Bringing your Family to the UK

Bringing your Family to the UK2018-11-14T12:17:34+00:00

Bringing your Family to the UK

If you live in another country and want to come to or remain in the UK, you must have parents or partners already living in the UK, or come as elderly dependents of someone living in the UK.

If you come as a:

  1. Child with Parent(s) Living or Coming to Live in the UK

According to law, children cannot live in the UK if they have a parent or both of their parents living in another country. The only exception is when the parent residing in the UK or coming to live in the country can demonstrate proof that it is absolutely necessary not to be parted from their child or when the parent is solely responsible for the child due to the death of the other parent.

With the term “parent” the law includes both adoptive parents and step parents.

For adopted children, the law remains the same, providing that the foreign adoption order is included in the Adoption (Recognition of Overseas Adoptions) Order 1973 and was made in a country on the designated list. In these circumstances, and only if both parents are settled in the UK or the parent interested in entering the country has sole responsibility for the child, the adopted child is usually given permission to stay in the country permanently.

  1. Partner of an Individual Living or Coming to Live in the UK

If your husband, wife, unmarried/same-sex partner,  fiancé(e)/proposed civil partner or civil partner is settled in the UK or applying to settle in, you may apply for the right to either enter or stay in the country with the intention to settle in.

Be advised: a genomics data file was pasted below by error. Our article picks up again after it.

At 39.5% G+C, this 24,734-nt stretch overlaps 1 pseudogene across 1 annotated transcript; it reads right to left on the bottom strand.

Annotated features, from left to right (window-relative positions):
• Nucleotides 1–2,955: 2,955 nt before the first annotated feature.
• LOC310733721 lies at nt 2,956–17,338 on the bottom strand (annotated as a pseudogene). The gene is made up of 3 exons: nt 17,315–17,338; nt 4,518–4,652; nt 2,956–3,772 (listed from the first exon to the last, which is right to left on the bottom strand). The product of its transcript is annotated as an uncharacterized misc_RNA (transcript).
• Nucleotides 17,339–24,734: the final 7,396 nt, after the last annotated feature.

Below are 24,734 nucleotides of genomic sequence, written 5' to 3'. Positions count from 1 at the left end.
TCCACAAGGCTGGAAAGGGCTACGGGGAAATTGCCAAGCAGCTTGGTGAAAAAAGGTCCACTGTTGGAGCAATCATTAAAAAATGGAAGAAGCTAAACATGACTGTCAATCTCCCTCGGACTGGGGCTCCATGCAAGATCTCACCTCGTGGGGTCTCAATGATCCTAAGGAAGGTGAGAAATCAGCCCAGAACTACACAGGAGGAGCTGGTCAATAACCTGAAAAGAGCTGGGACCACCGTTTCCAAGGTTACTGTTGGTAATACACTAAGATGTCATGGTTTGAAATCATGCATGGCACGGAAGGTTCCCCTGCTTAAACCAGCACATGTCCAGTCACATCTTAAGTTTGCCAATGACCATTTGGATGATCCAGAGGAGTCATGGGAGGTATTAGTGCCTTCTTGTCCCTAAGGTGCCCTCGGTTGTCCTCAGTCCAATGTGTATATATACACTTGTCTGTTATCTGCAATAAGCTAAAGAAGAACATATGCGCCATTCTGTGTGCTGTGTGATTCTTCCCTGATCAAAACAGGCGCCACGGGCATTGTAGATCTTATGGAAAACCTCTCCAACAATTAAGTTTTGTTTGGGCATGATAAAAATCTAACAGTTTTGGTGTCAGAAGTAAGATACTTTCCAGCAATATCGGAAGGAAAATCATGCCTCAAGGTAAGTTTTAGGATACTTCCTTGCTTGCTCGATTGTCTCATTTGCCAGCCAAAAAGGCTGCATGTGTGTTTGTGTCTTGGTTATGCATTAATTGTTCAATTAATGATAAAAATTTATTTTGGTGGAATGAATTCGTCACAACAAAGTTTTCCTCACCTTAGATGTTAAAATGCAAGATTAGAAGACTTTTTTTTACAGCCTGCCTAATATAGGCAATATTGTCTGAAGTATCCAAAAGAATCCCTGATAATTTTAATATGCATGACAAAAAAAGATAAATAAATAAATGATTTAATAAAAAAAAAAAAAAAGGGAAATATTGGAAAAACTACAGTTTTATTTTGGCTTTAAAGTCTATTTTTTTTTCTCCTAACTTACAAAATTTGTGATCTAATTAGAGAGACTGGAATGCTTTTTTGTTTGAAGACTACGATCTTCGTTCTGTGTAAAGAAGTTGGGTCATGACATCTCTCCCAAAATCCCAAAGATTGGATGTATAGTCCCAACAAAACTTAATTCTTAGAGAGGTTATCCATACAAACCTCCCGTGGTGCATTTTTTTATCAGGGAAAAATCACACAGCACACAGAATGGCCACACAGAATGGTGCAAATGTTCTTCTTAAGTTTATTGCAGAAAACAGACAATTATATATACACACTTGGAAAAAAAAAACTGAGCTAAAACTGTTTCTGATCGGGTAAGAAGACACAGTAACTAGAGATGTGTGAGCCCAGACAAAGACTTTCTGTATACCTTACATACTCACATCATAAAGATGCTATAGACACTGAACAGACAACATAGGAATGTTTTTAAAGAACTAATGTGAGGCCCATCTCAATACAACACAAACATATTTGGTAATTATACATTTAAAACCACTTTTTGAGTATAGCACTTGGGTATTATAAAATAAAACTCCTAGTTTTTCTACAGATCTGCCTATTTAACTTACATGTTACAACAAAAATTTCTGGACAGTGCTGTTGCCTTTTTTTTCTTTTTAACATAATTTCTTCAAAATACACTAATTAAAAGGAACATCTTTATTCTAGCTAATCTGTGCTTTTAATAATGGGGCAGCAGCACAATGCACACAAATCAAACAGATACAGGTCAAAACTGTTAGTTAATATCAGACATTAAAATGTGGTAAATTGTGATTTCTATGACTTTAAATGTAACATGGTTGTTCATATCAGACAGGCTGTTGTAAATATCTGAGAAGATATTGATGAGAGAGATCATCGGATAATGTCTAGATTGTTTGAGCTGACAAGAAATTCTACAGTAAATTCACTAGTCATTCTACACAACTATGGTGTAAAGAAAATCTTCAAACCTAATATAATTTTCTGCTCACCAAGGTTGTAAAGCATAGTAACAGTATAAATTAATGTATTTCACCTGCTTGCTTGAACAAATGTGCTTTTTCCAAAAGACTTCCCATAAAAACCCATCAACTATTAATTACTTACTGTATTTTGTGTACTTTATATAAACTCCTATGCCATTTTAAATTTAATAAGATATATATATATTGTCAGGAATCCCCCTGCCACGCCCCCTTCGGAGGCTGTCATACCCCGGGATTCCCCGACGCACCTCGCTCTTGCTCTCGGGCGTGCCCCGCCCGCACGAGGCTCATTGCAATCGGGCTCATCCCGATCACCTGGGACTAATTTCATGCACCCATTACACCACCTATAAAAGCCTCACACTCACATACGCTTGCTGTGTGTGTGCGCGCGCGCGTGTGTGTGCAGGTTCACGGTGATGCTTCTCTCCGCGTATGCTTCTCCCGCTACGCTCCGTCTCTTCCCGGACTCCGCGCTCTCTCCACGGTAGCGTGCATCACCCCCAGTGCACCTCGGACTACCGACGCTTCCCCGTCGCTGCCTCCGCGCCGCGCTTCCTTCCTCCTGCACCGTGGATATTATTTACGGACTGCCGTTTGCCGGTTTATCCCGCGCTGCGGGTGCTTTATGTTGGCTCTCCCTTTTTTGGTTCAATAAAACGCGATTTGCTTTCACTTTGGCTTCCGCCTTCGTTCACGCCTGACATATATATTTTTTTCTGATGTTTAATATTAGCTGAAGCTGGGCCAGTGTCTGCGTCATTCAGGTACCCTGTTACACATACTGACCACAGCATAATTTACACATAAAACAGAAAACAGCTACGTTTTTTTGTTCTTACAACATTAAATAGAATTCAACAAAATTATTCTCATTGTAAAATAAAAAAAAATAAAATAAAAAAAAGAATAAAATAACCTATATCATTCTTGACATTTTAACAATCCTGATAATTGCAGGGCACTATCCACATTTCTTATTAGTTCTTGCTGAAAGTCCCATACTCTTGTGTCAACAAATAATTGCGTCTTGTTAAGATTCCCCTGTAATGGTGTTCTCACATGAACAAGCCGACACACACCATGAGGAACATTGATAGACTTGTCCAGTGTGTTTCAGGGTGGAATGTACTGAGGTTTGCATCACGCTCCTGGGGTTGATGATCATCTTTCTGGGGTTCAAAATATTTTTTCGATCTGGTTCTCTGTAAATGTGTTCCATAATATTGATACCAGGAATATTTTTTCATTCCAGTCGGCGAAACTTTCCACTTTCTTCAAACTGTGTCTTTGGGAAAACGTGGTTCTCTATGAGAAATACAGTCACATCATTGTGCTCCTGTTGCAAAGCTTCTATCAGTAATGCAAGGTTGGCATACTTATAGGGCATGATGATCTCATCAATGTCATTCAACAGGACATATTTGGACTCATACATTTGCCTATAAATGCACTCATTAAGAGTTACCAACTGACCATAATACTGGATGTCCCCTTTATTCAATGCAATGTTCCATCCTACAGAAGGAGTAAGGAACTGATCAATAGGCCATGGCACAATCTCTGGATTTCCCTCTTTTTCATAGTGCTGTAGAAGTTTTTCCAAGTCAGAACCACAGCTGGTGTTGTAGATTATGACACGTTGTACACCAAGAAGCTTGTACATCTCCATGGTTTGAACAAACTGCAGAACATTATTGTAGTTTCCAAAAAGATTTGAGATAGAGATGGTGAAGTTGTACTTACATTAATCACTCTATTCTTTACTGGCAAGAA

The proposed civil partner or fiancé(e) of an individual that is applying to live or is already living in the UK must gain consent to stay in or enter the country with the intention to stay in the UK as the civil partner, husband, wife, unmarried/same-sex partner or fiancé(e)/proposed civil partner of the other person.

  1. Elderly Relative of an Individual Living or Coming to Live in the UK

Elderly people may join a settled relative if they are solely financially dependent on the settled person and have no other close relative in their own country that could support them. The relative with whom they wish to stay should either fully own or occupy accommodation and are financially able to support the elderly person without requiring the assistance of public funding.

The category refers to (1) widowed parents over 65 years of age, and (2) parents or grandparents that travel together, provided one of whom is over 65 years of age.

Parents and grandparents younger than 65, as well as siblings, children, aunts, and uncles above the age of 18 may also request settlement only in exceptional circumstances, and have to meet the above criteria.

  1. Asylum Seeker

Under the Family Reunion Programme, asylum seekers may apply for family members they have been separated from to enter the country. Depending on the case, they may also be given leave. The law refers to family members, such as children younger than 18 years of age or spouses, who were part of the family unit before the separation.

For any other information or more details about ways to bring your family to the UK, please do not hesitate to contact us. Our expert immigration lawyers in London will provide you with a fast and stress-free application process, so your immigration goals are fully met.

 

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If you would like to know more about our services for immigration clients please contact our specialist Hateem Ali either by phone 020 7822 2222 or email hali@gscsolicitors.com.

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